‘One Day’ a Multifaceted View of Ordinary Things

The thing about someone having the worst day of their life is that at that very moment someone else is having the best day of their life. There are enough people and enough days and enough experiences to account for the polarity of best and worse and everything in between. 

Those stories existing is one thing. Finding and telling them compellingly, though, is another. Which is why I was endlessly fascinated by every page in Gene Weingarten’s One Day: The Extraordinary Story of an Ordinary 24 Hours in America. The two-time Pulitzer Prize winner has turned his longform reporting chops to making a story out of a random and hardly newsworthy day.

The premise behind One Day is simple: finding out the highlights of one full day from the past. The day pulled from the hat by strangers is December 28, 1986, which worries Weingarten at the outset for a couple of reasons: first, it’s the week between Christmas and New Year’s, when apparently people are too stuffed with holiday goodies to do anything interesting. On top of that, December 28 was a Sunday that year, and everyone knows nothing interesting happens on a Sunday. Weingarten tells all this in the introduction, presumably to lower reader expectations. 

This is unnecessary, because from 12:01 a.m. right up to 11:55 p.m., One Day is filled with story after story about people’s best days, their worst days, their epiphanies, their turning points, and the breaks in mundanity that can color any day—but in this case, all happen during the course of a single day. Events include two deadly fires in different parts of the country, a missing weathervane, a video game triumph, a historic heart transplant, murder, a helicopter crash, an impulsive engagement, and a surprisingly perfect performance by the Grateful Dead. The events themselves are fascinating, but what happened next to each of the people involved only expands those instances to compelling stories.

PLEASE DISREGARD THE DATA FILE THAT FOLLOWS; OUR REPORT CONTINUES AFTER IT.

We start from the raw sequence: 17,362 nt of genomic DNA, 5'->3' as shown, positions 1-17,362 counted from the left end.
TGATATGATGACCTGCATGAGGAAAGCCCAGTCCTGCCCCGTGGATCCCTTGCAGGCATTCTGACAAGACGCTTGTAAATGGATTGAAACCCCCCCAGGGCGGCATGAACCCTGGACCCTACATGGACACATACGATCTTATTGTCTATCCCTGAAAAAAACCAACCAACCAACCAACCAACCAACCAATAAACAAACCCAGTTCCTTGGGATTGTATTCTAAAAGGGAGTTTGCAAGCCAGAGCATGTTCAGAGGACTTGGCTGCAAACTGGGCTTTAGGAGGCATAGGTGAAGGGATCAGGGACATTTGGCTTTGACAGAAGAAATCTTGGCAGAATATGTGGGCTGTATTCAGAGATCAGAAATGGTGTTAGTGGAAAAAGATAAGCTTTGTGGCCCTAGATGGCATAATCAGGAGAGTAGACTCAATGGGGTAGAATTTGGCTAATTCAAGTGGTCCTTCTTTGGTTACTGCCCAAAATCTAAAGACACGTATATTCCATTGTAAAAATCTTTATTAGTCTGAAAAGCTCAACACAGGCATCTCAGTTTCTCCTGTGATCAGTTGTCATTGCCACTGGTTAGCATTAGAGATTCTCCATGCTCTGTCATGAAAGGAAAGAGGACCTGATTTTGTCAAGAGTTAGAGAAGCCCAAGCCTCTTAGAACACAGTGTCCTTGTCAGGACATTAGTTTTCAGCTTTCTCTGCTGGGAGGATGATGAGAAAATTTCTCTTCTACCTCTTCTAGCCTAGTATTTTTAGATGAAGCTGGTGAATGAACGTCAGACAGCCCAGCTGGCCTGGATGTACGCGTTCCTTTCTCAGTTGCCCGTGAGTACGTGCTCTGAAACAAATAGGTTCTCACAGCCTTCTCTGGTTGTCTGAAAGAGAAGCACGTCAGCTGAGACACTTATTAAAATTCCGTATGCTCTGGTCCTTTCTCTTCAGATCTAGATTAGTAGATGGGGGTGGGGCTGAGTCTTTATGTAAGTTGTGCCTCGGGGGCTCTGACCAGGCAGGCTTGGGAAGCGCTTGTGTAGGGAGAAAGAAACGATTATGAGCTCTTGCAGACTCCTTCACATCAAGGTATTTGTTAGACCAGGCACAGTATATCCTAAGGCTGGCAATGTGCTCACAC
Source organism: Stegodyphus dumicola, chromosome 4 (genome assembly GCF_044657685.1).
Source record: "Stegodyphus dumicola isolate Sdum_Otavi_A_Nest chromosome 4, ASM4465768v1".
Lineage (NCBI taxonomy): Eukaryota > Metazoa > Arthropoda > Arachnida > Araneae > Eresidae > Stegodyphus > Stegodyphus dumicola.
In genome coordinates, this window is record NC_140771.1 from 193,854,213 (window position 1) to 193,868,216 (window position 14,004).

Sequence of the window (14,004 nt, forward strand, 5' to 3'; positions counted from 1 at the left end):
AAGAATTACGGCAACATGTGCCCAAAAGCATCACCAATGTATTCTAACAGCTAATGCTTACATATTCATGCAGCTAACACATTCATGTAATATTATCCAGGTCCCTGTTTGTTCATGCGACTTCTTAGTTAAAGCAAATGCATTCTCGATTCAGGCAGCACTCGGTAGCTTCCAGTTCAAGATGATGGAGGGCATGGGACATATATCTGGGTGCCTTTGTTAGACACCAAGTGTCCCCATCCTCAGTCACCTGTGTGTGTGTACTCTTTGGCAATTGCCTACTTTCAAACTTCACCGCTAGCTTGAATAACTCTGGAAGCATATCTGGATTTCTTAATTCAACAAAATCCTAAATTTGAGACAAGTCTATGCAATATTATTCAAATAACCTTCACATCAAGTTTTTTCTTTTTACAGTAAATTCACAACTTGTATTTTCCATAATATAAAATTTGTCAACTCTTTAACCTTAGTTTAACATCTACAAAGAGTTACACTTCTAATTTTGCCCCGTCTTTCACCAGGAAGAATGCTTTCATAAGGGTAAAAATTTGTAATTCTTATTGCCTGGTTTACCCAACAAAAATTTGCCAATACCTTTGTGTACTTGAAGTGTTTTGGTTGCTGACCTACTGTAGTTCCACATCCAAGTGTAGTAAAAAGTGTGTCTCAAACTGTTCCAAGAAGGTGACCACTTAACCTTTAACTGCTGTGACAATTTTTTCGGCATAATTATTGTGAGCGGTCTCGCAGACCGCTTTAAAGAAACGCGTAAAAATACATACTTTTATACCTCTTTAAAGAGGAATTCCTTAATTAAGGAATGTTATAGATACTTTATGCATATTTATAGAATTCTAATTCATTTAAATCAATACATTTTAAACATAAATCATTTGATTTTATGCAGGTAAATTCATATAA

The cover of Gene Weingarten's One Day, which features a gray background with black text, and in the middle is a black-and-white polaroid of people holding hands facing an American Flag, which is in color.
The metaphor on the cover art is a little heavy-handed, but I’ll allow it.

For the most part, Weingarten’s storytelling is empathetic and even-handed, exploring the various events sensitively but with the distance of a journalist. He is as matter-of-fact about the death of a baby as he is about an early and pivotal use of the instant replay, but he’s also as impassioned about each of those things. You get the sense that Weingarten is excited about people and the odd little things they do, the big things that happen, the choices they make before and during and after. He doesn’t miss a chance for a well-placed bit of irony when the situation calls for it, but knows when to pull his tongue out of his cheek, too.

This book is not groundbreaking journalism. It didn’t win Weingarten another Pulitzer, nor, I suspect, did he ever expect it to. It won’t change policy or right injustices. It might, however, make its readers more empathetic. I left One Day wondering about the little moments in my life, how a chance encounter here or a random tragedy there fit into the tapestry of crazy random happenstances—and made me think more empathetically about those around me and whatever kind of day they were having. There’s a lot that life offers, and One Day offers a glimpse of it.

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